So you can talk to the handBryan Cera describes himself as a designer, and artist and a maker, and his projects exemplify those directions with a mix of practical, conceptual and technical approaches. Digital fabrication is an integral part of Bryan’s creative process, and he’s not new to combining laser cutting, CNC milling and 3D printing in his projects.
Majority of Bryan’s projects involve re-purposed electronics and custom built circuits. The end result doesn’t have to have a practical application, as long as the experimentation process is fun. Metals and plastics are Bryan’s favourite materials to work with, as they are accessible, easy to machine and add a sense of permanence to the work. 3D printing in metal is certainly on that list.
One such project is Glove One:
a wearable mobile communication device. It presents a futile and fragile technology with which to augment ourselves. A cell phone which, in order to use, one must sacrifice their hand. It is both the literalization of Sherry Turkle’s notion of technology as a “phantom limb”, in how we augment ourselves through an ambivalent reliance on it, as well as a celebration of the freedom we seek in our devices. Emotional investment becomes physical, as the functionality of the device depends on the dysfunctionality of the wearer. While we enjoy the fantasies they offer, we rethink the technologies we construct and reflect on how they construct us.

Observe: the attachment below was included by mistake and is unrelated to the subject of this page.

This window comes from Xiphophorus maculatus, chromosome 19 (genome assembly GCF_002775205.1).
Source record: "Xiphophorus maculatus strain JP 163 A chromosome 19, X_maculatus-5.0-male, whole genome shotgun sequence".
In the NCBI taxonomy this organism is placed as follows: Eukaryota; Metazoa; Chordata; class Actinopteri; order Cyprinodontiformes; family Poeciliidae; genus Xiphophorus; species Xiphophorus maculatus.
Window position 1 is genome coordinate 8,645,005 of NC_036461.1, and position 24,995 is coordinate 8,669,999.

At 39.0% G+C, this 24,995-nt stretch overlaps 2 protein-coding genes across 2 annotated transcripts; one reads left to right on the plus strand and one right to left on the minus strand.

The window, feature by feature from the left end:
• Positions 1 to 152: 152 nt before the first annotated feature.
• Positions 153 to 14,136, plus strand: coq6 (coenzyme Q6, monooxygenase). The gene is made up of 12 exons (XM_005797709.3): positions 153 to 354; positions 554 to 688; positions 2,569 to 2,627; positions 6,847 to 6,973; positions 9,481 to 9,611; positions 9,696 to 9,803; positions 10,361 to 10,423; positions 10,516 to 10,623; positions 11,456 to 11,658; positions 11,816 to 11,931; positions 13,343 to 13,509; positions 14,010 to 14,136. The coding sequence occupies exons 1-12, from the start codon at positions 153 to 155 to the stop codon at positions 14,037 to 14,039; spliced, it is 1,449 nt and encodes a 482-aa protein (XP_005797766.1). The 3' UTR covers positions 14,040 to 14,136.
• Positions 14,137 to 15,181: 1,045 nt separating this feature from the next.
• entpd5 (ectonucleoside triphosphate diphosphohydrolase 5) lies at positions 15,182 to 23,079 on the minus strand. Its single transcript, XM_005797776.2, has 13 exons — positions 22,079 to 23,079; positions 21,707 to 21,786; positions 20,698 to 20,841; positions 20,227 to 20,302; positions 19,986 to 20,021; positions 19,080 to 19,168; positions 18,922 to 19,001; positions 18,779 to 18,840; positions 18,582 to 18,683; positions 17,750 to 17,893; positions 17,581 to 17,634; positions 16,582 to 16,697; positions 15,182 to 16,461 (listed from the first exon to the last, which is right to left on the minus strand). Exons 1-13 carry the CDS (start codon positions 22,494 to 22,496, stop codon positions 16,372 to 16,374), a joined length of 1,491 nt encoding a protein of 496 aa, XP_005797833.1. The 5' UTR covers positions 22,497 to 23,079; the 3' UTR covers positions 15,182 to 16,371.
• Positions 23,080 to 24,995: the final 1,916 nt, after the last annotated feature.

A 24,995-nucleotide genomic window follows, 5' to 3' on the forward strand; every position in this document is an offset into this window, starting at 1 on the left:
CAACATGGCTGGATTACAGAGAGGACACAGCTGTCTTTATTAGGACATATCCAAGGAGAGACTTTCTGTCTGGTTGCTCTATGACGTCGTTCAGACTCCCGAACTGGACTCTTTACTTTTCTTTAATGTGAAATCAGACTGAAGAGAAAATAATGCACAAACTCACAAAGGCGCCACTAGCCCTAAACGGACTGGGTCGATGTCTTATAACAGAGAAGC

Essentially, this is a prototype for a mobile phone glove with a futuristic armor aesthetic that evokes a fusion of Inspector Gadget and Daft Punk robot gloves. The glove phone is designed around components from wrist-watch cell phone that wasn’t getting much use. The structure of the glove was 3D printed from Super Fine Plastic to give the parts the best form definition. Bryan wanted to give the glove a smooth, shiny finish, and that meant a lot of sanding and several coats of paint.More on Bryan’s process after the jump:
How would you describe your creative process? Phase One – Concept generation: Take a few hours to sketch and generate as many ideas (no matter how stupid they seem) as possible… at this point it is quantity over quality. Phase Two – Concept selection: Assign values to each concept, and/or devise a way to distill the pile of sketches down (sometimes this means combining several concepts) until I end up with two or three concepts. Phase Three – Sampling: Build a quick and dirty mock-up/prototype for the few concepts that made the cut (I usually work in paper/card-stock and scotch tape at this point). Phase Four – Prototype design: Plan a more robust version or which ever “sample” is working out the best. Here’s where I usually begin modeling things on the computer. Phase Five – Production: Make it!
Have you been surprised by anything in the Ponoko process: Very surprised at how generous customer support was. For each print I ordered there were these long email conversations between me and customer support, mostly me asking questions and them explaining processes or making suggestions on altering my designs to make them more “3D-print friendly”. The biggest negative of my whole PF experience was the excruciating wait for the parts to be printed. Three to four weeks for a print falls outside of my instant-gratification category. Rapid Protyping is a relative term!Do you have any tips for other makers? Yes – if you are designing an object that will have integrated hardware or electronics, leave time and/or be prepared to make more than one print/cut. The first print I ordered was a disaster because I hadn’t allowed wiggle room for components and nothing fit correctly. The second try worked much better… and if I do a third version it would be close to perfect!